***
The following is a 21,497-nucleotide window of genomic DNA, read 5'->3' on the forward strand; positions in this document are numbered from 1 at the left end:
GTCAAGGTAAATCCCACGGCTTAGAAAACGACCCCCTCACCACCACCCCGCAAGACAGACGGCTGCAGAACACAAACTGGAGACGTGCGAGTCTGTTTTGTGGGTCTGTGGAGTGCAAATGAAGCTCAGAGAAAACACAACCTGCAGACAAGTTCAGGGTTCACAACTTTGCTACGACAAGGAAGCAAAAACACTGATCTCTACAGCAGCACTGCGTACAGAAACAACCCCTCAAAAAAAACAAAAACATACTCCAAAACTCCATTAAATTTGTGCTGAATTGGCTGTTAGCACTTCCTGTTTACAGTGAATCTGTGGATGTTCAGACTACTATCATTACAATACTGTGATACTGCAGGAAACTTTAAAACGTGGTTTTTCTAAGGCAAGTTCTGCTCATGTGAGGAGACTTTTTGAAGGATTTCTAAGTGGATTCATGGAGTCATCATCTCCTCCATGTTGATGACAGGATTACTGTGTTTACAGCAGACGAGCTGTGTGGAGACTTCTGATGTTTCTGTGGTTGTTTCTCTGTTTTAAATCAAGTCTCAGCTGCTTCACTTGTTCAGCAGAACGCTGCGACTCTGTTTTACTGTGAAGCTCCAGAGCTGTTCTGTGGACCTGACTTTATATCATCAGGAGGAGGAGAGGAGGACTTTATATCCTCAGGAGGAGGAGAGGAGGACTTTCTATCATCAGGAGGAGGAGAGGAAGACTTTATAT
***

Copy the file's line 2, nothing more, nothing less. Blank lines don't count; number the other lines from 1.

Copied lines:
GTCAAGGTAAATCCCACGGCTTAGAAAACGACCCCCTCACCACCACCCCGCAAGACAGACGGCTGCAGAACACAAACTGGAGACGTGCGAGTCTGTTTTGTGGGTCTGTGGAGTGCAAATGAAGCTCAGAGAAAACACAACCTGCAGACAAGTTCAGGGTTCACAACTTTGCTACGACAAGGAAGCAAAAACACTGATCTCTACAGCAGCACTGCGTACAGAAACAACCCCTCAAAAAAAACAAAAACATACTCCAAAACTCCATTAAATTTGTGCTGAATTGGCTGTTAGCACTTCCTGTTTACAGTGAATCTGTGGATGTTCAGACTACTATCATTACAATACTGTGATACTGCAGGAAACTTTAAAACGTGGTTTTTCTAAGGCAAGTTCTGCTCATGTGAGGAGACTTTTTGAAGGATTTCTAAGTGGATTCATGGAGTCATCATCTCCTCCATGTTGATGACAGGATTACTGTGTTTACAGCAGACGAGCTGTGTGGAGACTTCTGATGTTTCTGTGGTTGTTTCTCTGTTTTAAATCAAGTCTCAGCTGCTTCACTTGTTCAGCAGAACGCTGCGACTCTGTTTTACTGTGAAGCTCCAGAGCTGTTCTGTGGACCTGACTTTATATCATCAGGAGGAGGAGAGGAGGACTTTATATCCTCAGGAGGAGGAGAGGAGGACTTTCTATCATCAGGAGGAGGAGAGGAAGACTTTATAT